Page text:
Other titbits today:
- Nano-materials containing germanium + lithium-ion batteries = a doubling of typical EV range plus recharging in minutes, say a team from the University of Wollongong; more at the Illawarra Mercury (via Autoblog Green).
- Finland is pushing to be a major supplier of hydrogen for transport: a new roadmap report outlines the country’s export plans, including hydrogen from forestry biomass and from reformed natural gas. More here. The country’s car and bus transport could become energy-independent, it suggests.
- Mobilities is a whole academic discipline crossing design, social science, geography, economics, the arts… with, as its name suggests, a focus on movement and transport. List of presentations from this week’s #Mobilities13 conference at the Mobile Media Lab, Concordia University, Montreal here.
May 9, 2013 § Leave a comment
Audi’s Urban Future Initiative, a collaboration with Columbia University’s Graduate School of Architecture, has presented its Extreme Cities Project in New York this week. There are five hypotheses for the megacities of 2050: Transgeneration Capacity, whereby generational boundaries are blurred, and better access to services and communication enables care beyond an extended family network; Asymmetric Mobility, involving multi-modal transport, digital and virtual communication instead of traditional commuting patterns; Complexity, entailing an immense (and vulnerable) concentration of knowledge in dense urban centres; Migration, whereby people move freely and frequently to live and work in other world cities; and Generosity, with lots of community projects such as collective gardens. A more positive set of outcomes than Digiland etc. (see previous post). Full lowdown here (and more to follow from the Ideas City Festival, New York, tomorrow).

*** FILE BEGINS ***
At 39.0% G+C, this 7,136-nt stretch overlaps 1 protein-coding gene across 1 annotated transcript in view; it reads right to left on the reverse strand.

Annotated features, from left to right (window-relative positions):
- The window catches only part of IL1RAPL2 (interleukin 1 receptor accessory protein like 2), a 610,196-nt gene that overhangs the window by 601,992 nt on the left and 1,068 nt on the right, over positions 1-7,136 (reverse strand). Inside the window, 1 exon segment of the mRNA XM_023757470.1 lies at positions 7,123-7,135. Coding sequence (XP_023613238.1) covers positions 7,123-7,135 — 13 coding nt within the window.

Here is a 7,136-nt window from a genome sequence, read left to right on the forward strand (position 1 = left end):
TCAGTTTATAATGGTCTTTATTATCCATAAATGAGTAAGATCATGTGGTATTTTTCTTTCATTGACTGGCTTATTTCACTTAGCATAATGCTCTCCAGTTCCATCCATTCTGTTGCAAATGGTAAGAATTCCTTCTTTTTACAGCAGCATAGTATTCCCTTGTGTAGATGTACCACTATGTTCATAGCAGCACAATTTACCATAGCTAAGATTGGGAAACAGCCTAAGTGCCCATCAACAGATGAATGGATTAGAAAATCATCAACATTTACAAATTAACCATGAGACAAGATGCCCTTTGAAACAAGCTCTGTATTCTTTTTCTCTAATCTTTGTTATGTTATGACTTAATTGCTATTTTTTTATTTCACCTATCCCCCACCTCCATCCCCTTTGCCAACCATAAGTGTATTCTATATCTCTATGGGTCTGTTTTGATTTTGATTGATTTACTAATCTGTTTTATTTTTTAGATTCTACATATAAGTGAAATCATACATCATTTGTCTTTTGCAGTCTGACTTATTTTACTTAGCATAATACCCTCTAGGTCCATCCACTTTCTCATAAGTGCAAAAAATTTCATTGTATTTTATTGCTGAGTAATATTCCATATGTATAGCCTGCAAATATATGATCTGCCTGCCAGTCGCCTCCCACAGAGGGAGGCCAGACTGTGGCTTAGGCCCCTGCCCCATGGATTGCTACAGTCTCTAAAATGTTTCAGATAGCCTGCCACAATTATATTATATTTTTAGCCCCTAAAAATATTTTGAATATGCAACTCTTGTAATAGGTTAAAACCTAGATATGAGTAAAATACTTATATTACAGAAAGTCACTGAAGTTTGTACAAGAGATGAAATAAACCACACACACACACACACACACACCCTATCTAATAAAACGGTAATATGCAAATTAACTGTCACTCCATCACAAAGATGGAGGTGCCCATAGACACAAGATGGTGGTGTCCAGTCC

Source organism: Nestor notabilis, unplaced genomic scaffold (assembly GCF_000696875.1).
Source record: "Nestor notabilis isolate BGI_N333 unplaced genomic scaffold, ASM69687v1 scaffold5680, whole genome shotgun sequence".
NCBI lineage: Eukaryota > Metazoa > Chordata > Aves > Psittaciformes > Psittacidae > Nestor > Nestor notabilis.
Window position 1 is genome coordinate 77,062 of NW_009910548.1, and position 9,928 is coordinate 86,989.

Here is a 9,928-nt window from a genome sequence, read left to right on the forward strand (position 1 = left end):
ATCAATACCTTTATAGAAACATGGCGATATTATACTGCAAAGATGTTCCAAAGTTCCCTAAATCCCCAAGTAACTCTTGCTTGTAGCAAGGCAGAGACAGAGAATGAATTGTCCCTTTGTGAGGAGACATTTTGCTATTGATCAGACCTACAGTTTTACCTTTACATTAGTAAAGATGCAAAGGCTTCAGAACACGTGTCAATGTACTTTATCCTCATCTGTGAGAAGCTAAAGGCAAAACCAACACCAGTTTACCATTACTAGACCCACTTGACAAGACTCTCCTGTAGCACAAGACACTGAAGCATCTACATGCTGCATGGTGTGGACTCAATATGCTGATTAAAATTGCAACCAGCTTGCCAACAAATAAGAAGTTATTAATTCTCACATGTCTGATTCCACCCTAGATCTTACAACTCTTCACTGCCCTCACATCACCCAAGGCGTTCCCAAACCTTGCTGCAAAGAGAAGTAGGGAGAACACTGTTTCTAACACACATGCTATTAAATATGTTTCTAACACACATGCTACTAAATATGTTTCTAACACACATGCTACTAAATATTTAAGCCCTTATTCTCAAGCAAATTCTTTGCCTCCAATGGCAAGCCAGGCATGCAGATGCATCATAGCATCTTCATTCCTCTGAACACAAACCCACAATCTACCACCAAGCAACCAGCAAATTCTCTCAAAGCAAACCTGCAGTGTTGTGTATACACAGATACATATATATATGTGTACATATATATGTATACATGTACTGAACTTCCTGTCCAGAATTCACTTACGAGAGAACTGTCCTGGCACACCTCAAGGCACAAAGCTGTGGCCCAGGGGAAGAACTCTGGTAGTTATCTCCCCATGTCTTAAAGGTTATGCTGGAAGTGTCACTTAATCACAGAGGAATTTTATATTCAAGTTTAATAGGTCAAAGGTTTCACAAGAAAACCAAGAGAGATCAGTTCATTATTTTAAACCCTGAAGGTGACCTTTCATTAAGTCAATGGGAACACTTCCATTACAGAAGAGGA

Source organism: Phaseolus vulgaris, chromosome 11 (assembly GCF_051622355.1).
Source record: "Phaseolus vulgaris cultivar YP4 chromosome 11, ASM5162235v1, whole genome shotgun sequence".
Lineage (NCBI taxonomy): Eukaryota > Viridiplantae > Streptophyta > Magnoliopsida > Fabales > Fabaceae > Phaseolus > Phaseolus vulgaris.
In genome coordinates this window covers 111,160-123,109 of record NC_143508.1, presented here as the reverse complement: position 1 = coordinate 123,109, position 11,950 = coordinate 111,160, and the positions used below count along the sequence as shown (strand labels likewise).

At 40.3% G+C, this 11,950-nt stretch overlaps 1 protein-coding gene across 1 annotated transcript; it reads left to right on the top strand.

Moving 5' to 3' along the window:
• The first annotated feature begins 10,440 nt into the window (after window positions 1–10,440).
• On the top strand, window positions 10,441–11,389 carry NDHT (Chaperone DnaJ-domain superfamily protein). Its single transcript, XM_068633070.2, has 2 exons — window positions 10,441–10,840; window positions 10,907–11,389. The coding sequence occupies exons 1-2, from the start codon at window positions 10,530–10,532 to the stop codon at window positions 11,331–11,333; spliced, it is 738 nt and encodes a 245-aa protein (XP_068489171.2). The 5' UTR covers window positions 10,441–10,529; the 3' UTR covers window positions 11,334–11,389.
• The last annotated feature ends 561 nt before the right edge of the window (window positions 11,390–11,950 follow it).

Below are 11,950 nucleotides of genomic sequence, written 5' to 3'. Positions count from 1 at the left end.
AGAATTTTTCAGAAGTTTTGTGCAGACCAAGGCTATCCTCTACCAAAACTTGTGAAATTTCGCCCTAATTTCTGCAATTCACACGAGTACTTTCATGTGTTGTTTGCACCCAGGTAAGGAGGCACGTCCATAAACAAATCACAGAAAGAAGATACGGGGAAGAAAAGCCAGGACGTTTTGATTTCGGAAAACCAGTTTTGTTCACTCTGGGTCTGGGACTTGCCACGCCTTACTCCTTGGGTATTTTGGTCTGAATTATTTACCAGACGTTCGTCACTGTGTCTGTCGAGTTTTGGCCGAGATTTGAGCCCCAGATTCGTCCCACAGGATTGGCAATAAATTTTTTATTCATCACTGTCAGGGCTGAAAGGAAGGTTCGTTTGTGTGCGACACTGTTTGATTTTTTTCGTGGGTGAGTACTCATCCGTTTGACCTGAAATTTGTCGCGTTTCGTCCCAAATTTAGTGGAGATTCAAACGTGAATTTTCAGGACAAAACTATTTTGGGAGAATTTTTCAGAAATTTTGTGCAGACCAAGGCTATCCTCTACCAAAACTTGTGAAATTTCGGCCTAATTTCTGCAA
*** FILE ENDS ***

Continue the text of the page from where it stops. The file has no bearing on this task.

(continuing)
In other news today:
- “Lifecycle emissions of electric vehicles are significantly lower than those of conventional alternatives when using low-carbon power generation and could be further reduced through the recycling of batteries”: new whole-lifecycle analysis by Ricardo-AEA for the Committee on Climate Change, in an extensive report (pro-nuclear) on reducing the UK’s carbon footprint for 2050. Available for download here.
- Are e-bike sales (up 22% 2010-2011) eating into European car sales (down 2%, and a further 8% in 2012), asks Forbes? Electrically-assisted bicycle sales are expected to reach 1-1.2million in Europe this year, says Navigant Research. Having had one zoom past me whilst I was struggling in low gear up Clyde Road last night, I can see the appeal…